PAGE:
The Climatescope: A Market Based Approach to Climate Change
Published by: Guest blogger - Jun 12 2012
by Gregory Watson*
Climate change confronts Latin America and the Caribbean with a major challenge: the need to reduce greenhouse gas emissions and improve energy efficiency while at the same time providing citizens with more energy. The International Energy Agency forecasts that the region’s energy needs will be 75% higher in 2030, requiring as much as $1.8 trillion in new energy infrastructure. Needs are immense, as 45 million residents of the region lack access to electricity and approximately 83 million people still cook with traditional biomass.
Expanding access to energy in a low carbon world means greatly increasing the supply of clean and efficient energy – presenting the private sector with the opportunity to address an enormous public good. When seized, this opportunity will create new technologies, businesses, investments, products and jobs.
Make no mistake: addressing climate change will require new regulations. But it will be private incentives, capital, and skills that will ultimately deliver the innovation needed to provide more energy for the poor—while building more climate resilient, low-carbon economies.
What we believe at the MIF
Introducing the Climatescope
Despite its bountiful natural capital and unique vulnerabilities to the effects of climate change, in 2011 Latin America and the Caribbean attracted less than 5 percent of the estimated $260 billion in new investments in clean energy projects and companies worldwide. Why is this the case? Our research and our own partners tell us that a lack of information keeps entrepreneurs, investors, and financial institutions from investing in clean energy in the region. Mmainly a few large, highly-visible projects have been able to access the small amount of clean energy finance in the region. Small and medium-sized enterprises find it difficult, if not impossible, to find information on available capital, value chain opportunities, and markets.
To fill the information gap, the Multilateral Investment Fund partnered with Bloomberg New Energy Finance, the leading climate investment experts, to conceptualize and develop the Climatescope. This annual report will objectively assess the “investment climate for climate investment” across the Latin American and Caribbean region. Climatescope ranks countries based on four broad categories: the enabling framework, clean energy investment and climate financing, low carbon value chains, and greenhouse gas management. It also provides analysis of the regional market, country profiles, and an online platform that allows the user to change the weights of indicators and access the full data set.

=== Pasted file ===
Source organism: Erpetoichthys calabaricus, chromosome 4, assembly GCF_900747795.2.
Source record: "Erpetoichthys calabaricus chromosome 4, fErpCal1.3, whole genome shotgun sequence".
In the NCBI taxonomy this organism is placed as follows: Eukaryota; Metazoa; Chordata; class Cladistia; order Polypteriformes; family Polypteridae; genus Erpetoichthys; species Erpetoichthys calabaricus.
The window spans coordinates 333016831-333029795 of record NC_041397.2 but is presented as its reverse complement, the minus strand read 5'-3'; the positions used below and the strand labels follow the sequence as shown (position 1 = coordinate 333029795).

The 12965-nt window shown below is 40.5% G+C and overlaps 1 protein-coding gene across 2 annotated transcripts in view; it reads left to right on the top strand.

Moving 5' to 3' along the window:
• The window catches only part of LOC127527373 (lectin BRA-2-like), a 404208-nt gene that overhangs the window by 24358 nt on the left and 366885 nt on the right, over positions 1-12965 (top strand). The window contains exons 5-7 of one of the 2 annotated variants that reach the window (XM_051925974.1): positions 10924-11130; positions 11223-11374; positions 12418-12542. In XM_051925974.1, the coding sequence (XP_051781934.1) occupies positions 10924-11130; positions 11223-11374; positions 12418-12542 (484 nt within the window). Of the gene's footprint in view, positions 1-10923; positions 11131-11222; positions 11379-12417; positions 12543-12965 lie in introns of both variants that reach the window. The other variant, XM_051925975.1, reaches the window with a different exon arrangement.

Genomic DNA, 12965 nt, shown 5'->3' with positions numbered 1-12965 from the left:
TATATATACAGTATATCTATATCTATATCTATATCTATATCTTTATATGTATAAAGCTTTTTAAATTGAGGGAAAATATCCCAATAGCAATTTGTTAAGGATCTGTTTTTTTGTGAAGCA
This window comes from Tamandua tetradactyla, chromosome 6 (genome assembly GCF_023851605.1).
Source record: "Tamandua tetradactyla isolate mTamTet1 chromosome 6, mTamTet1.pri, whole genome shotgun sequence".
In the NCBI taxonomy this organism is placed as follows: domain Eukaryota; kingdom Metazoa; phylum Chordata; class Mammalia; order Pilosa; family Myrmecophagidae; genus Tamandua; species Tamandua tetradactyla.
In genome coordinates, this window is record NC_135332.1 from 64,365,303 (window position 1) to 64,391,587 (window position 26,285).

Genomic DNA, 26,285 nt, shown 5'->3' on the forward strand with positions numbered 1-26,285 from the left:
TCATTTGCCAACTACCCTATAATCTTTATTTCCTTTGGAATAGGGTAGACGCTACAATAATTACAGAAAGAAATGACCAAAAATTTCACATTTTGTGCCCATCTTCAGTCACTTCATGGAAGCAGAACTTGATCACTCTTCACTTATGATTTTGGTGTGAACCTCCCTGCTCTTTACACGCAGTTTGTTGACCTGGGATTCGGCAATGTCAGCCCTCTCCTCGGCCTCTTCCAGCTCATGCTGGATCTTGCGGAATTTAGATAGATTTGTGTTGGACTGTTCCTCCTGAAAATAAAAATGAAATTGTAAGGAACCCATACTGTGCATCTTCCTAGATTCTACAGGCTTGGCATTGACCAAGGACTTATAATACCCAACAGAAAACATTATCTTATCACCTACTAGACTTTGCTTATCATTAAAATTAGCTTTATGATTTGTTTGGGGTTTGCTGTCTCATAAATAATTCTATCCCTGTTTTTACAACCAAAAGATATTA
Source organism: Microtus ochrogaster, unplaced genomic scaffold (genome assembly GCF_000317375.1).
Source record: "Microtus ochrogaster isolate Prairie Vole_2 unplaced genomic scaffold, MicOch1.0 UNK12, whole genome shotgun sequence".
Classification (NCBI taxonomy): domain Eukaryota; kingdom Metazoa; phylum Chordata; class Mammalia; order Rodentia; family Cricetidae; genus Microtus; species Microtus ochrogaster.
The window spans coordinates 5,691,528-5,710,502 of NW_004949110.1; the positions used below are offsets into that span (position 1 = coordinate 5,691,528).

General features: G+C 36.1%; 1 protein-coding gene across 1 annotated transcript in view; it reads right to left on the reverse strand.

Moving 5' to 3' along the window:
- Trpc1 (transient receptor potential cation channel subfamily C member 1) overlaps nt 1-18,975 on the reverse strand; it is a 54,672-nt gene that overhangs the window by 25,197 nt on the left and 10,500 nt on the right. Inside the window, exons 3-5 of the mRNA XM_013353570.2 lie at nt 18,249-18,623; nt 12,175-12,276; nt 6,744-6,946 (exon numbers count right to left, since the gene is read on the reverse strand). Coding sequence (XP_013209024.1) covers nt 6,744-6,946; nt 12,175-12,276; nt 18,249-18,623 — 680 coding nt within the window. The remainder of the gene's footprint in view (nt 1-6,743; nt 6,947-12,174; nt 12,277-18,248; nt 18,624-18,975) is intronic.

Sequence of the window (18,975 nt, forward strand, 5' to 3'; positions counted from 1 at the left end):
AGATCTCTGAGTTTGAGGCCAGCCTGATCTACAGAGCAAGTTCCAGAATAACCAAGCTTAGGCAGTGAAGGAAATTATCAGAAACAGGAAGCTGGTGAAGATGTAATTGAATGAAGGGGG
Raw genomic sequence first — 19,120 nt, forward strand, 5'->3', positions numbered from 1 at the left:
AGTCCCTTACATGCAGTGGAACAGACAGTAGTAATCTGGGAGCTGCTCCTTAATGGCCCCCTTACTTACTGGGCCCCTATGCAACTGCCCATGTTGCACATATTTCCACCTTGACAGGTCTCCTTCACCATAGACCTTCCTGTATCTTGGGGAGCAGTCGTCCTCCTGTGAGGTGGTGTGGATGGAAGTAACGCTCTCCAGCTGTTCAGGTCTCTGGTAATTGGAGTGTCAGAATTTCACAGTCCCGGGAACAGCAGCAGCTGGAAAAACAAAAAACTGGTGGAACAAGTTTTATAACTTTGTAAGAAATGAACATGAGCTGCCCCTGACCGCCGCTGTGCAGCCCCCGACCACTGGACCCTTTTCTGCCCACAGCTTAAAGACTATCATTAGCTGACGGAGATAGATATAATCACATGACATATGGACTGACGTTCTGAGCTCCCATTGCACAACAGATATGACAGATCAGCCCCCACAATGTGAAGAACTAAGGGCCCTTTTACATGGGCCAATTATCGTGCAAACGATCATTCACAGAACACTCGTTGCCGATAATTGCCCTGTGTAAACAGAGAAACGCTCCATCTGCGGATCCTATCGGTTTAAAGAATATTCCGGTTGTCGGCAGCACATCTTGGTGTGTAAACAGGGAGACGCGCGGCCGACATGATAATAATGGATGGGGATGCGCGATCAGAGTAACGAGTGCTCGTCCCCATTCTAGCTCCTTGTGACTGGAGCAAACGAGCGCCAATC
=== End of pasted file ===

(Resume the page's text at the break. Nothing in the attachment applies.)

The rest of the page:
This index will be a critical tool for many audiences.
The Climatescope is much more than a report. It is a dynamic tool that provides an interactive dashboard, where interested parties can change the weights of each parameter to suit their needs. Users can also download complete data sets, country profiles, case studies, and contact information for financial institutions and venture capital funds. In the end, we hope that the Climatescope’s unique combination of information on finance, policy, and market opportunities will have a catalytic result in the region.
We will be releasing the Climatescope at an event we are co-hosting with Bloomberg New Energy Finance on June 19th during the Rio+20 environmental summit. If you will be in Rio de Janeiro and are interested in being among the first to see this groundbreaking report, please register here. And if you won’t be in Rio, visit FOMIN.org for full access to the Climatescope, beginning June 20.
Gregory Watson is a Team Leader in Environment and Clean Energy at the Multilateral Investment Fund. He re-joined the Multilateral Investment Fund in 2008, having previously worked there from 2004-2007. Greg serves as the team leader for the MIF’s environment and clean energy team, conceptualizing, overseeing, and implementing the MIF’s climate change projects, investments, and research in clean and efficient energy, natural capital, and adaptation. He has recently developed projects on green microfinance, climate investment, Caribbean adaptation, and renewable energy. Previously, Greg led the MIF’s remittance program for several years.
Greg has also worked as a remittance specialist at the World Bank’s Payment Systems Development Group, and as the Legislative Assistant for Foreign Policy for former U.S. Senator Christopher J. Dodd, who was then Chairman of the Foreign Relations Subcommittee on the Western Hemisphere. Greg also advised the Senator on issues before the Senate Banking Committee. Mr. Watson has a Master’s degree in International Development from the Fletcher School of Law and Diplomacy, and a bachelor’s from Tufts University.
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